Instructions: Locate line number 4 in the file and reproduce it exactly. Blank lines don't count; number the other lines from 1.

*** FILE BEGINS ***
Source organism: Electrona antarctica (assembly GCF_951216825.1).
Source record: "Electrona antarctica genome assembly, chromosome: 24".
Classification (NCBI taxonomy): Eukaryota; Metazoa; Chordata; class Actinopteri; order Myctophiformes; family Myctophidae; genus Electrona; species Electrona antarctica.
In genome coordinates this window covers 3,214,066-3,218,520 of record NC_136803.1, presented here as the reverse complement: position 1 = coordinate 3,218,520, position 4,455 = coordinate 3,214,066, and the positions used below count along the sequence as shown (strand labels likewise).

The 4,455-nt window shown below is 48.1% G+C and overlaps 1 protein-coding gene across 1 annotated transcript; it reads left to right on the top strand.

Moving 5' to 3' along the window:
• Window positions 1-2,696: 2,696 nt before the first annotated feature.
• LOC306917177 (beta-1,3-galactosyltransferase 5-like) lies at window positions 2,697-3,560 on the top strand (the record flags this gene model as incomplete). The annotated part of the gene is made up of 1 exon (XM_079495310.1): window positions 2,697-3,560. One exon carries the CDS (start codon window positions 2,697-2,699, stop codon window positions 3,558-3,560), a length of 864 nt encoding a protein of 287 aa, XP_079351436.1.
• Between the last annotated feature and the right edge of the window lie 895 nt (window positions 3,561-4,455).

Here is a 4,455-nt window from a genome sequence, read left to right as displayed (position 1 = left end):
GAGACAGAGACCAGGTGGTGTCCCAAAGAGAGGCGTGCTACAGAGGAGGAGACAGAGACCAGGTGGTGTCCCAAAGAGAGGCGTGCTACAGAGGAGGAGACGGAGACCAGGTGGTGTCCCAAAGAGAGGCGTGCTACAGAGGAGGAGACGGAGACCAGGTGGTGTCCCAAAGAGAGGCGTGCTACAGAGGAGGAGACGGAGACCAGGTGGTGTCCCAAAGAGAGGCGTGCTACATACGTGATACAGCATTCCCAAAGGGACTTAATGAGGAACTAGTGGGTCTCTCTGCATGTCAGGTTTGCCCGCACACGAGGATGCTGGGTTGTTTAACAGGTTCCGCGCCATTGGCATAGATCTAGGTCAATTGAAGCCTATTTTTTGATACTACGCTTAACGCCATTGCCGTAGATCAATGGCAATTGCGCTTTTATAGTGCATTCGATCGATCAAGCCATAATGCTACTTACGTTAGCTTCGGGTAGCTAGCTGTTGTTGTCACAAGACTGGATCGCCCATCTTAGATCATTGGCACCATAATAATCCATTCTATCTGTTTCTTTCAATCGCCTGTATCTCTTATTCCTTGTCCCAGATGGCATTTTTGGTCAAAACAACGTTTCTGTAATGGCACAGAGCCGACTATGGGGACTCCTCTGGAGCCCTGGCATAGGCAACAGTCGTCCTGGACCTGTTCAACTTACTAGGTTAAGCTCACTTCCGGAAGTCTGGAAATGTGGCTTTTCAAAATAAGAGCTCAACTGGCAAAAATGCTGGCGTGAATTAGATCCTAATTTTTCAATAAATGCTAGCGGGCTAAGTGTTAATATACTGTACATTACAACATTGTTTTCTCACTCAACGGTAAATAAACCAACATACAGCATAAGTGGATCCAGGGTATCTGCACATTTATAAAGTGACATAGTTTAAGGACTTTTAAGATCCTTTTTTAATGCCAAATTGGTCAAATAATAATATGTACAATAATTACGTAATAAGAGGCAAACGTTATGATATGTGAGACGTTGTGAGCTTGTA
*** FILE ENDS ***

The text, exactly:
In genome coordinates this window covers 3,214,066-3,218,520 of record NC_136803.1, presented here as the reverse complement: position 1 = coordinate 3,218,520, position 4,455 = coordinate 3,214,066, and the positions used below count along the sequence as shown (strand labels likewise).